The Second and Seventh circuits have rejected the substantial compliance doctrine as to benefit determination and appeal deadlines, applying de novo review in the event of procedural violations. In contrast, the Third, Ninth, and Tenth circuits apply the substantial compliance doctrine to such procedural irregularities, thereby reviewing for abuse of discretion, if the violations are relatively minor. See Becknell v. Severance Pay Plan of Johnson & Johnson and U.S. Affiliated Companies, 644 F. App'x 205, 213 (3d Cir. 2016) (suggesting de novo review only appropriate in the case of "severe procedural violations"); Gilbertson v. Allied Signal, Inc., 328 F.3d 625, 634 (10th Cir. 2003) ("We agree that a 'substantial compliance' approach is appropriate in this case."); Jebian v. Hewlett-Packard Co. Employee Benefits Organization Income Protection Plan, 349 F.3d 1098, 1100 (9th Cir. 2003) ("Absent unusual circumstances, an administrator engaged in a genuine, productive, ongoing dialogue that substantially complies with a plan's and the regulations' timelines should remain entitled to whatever discretion the plan documentation gives it.").
In support of plaintiffs' position, they cite Halo v. Yale Health Plan, 819 F.3d 42 (2d Cir. 2016). In Halo, 819 F.3d at 49, the Second Circuit evaluated the claims procedure in 29 C.F.R. § 2560.503-1 in light of an amendment to the regulation issued in 2000 and effective in 2002. See 29 C.F.R. § 2560.503-1(1) (the "2002 Amendment"); see also Fessenden, 927 F.3d at 1002. The 2002 Amendment provides, 29 C.F.R. § 2560.503-1:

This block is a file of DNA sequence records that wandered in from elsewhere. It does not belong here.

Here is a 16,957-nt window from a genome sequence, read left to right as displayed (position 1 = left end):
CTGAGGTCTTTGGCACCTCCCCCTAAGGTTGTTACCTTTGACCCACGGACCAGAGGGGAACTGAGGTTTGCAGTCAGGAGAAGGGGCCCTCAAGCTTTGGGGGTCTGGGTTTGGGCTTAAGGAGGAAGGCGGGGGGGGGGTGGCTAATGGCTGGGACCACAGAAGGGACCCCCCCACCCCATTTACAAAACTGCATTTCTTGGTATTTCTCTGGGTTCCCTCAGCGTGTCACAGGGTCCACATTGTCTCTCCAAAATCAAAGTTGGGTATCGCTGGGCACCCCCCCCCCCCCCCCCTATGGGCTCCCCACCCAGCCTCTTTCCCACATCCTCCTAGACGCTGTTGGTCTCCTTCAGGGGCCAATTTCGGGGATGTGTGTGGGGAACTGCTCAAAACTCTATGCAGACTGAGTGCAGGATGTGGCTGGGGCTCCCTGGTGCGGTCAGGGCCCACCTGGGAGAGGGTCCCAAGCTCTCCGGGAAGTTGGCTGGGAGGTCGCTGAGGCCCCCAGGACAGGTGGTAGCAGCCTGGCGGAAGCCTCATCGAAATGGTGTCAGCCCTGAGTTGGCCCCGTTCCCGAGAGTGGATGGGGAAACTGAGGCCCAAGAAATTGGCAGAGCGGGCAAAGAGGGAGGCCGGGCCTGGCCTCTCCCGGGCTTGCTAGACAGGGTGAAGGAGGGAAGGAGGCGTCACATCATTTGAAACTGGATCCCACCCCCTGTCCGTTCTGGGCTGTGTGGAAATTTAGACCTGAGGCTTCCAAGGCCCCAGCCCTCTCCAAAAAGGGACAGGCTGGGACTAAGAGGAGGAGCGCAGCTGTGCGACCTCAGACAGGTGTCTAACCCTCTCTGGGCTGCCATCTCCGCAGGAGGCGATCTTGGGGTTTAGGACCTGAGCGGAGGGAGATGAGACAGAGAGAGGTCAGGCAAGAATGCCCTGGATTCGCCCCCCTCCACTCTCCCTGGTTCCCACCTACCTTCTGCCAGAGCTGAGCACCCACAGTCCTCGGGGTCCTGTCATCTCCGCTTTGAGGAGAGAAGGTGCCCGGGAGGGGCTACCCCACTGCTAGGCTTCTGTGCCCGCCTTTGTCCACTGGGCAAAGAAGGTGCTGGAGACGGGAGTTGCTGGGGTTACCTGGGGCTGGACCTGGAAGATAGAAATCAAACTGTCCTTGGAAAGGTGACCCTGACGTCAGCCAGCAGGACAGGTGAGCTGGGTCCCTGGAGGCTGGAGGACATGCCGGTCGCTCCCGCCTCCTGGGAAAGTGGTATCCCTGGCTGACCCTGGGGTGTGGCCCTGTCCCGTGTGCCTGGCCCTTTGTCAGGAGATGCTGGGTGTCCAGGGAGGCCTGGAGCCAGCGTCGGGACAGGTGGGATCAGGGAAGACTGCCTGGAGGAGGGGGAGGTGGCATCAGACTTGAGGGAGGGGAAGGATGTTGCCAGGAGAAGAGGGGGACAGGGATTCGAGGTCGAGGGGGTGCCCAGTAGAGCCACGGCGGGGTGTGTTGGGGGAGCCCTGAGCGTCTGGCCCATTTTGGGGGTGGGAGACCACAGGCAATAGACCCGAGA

In the case of the failure of a plan to establish or follow claims procedures consistent with the requirements of this section, a claimant shall be deemed to have exhausted the administrative remedies available under the plan and shall be entitled to pursue any available remedies under section 502(a) of the Act on the basis that the plan has failed to provide a reasonable claims procedure that would yield a decision on the merits of the claim.
This provision does not explicitly address the standard of review in federal court.
The Halo Court rejected the "substantial compliance" doctrine as applied to the procedural requirements in 29 C.F.R. § 2560.503-1 and determined that, in light of principles of trust law, the regulatory and statutory purpose of ERISA, as well as the claims procedure regulations, the ambiguity of the regulation with respect to the standard of review to be applied in the event of procedural violations, and the interpretation of the Department of Labor ("DoL"), the preamble should be granted deference and a de novo standard of review should apply, except where the deviations from the procedure are "inadvertent and harmless." Halo, 819 F.3d at 57.
In particular, the Halo Court noted that during the notice and comment period, the DoL had received numerous comments from employers and plans arguing that a provision rejecting substantial compliance with the minimum procedural requirements "would impose unnecessarily harsh consequences on plans" and that the DoL should instead adopt a "good faith compliance" standard. Id. at 50. The DoL rejected those arguments. Id. The Halo Court determined that DoL's intention, as evidenced by the regulation's preamble, was to provide procedural minima that it considered essential to fairness. Id. And, because the regulation itself, silent on the standard of review for cases where the procedural minima have not been met, is "at least ambiguous with respect to the standard of review," the Halo Court concluded that, under Auer v. Robbins, 519 U.S. 452 (1997), the preamble is entitled to deference as an agency interpretation. Halo, 819 F.3d at 54.